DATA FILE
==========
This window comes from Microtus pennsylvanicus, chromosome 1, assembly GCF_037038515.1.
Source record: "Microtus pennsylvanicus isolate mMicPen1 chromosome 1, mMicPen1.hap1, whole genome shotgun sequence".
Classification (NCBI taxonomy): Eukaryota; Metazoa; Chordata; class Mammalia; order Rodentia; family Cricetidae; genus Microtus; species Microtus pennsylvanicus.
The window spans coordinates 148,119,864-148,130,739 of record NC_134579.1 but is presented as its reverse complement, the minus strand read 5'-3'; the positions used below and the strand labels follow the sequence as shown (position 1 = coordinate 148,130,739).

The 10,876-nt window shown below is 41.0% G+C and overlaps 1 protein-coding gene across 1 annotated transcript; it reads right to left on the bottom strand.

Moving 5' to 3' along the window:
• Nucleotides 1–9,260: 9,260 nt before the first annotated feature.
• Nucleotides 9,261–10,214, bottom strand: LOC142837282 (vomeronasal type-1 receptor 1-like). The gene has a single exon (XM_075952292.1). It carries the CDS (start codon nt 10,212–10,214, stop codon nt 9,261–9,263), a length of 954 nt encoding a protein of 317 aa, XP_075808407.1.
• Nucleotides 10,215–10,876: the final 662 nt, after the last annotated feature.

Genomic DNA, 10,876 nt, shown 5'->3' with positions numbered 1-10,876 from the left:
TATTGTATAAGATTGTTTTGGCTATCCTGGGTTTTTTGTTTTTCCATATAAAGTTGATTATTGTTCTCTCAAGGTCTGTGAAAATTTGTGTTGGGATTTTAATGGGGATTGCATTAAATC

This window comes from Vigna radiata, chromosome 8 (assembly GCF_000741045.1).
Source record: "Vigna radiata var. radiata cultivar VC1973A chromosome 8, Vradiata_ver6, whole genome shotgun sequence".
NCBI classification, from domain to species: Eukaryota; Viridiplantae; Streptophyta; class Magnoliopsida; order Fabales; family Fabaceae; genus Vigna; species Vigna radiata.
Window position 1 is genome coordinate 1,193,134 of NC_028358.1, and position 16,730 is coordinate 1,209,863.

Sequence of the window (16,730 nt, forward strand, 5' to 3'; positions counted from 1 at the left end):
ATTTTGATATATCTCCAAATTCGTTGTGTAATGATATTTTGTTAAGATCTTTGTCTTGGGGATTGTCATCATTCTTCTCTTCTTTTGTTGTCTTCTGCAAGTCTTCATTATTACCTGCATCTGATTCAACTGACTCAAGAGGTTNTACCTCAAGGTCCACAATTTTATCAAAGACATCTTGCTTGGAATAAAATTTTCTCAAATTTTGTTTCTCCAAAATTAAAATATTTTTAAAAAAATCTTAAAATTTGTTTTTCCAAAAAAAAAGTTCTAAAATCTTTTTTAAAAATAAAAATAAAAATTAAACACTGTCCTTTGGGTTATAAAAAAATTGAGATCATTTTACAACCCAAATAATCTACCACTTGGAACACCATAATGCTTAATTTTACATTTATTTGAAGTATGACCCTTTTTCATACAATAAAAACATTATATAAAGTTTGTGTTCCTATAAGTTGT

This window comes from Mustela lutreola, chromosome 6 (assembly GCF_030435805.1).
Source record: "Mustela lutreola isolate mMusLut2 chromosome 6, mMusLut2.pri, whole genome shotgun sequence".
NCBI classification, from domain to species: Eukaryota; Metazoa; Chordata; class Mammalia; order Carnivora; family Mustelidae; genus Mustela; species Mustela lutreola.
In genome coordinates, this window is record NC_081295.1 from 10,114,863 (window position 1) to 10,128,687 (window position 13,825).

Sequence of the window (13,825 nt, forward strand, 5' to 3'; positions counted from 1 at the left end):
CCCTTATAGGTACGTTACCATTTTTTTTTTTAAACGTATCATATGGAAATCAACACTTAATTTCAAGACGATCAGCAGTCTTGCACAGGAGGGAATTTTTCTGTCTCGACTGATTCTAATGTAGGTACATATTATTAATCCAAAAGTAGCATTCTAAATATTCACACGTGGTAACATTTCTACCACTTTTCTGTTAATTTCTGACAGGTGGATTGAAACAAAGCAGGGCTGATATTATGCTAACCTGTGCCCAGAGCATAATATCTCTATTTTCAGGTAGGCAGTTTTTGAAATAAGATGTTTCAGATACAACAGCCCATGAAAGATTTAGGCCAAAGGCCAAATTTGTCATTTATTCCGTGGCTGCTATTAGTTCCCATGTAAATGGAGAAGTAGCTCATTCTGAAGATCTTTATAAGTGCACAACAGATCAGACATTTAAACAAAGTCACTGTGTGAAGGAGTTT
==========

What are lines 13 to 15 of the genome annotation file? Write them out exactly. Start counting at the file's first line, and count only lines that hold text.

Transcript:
Source record: "Vigna radiata var. radiata cultivar VC1973A chromosome 8, Vradiata_ver6, whole genome shotgun sequence".
NCBI classification, from domain to species: Eukaryota; Viridiplantae; Streptophyta; class Magnoliopsida; order Fabales; family Fabaceae; genus Vigna; species Vigna radiata.
Window position 1 is genome coordinate 1,193,134 of NC_028358.1, and position 16,730 is coordinate 1,209,863.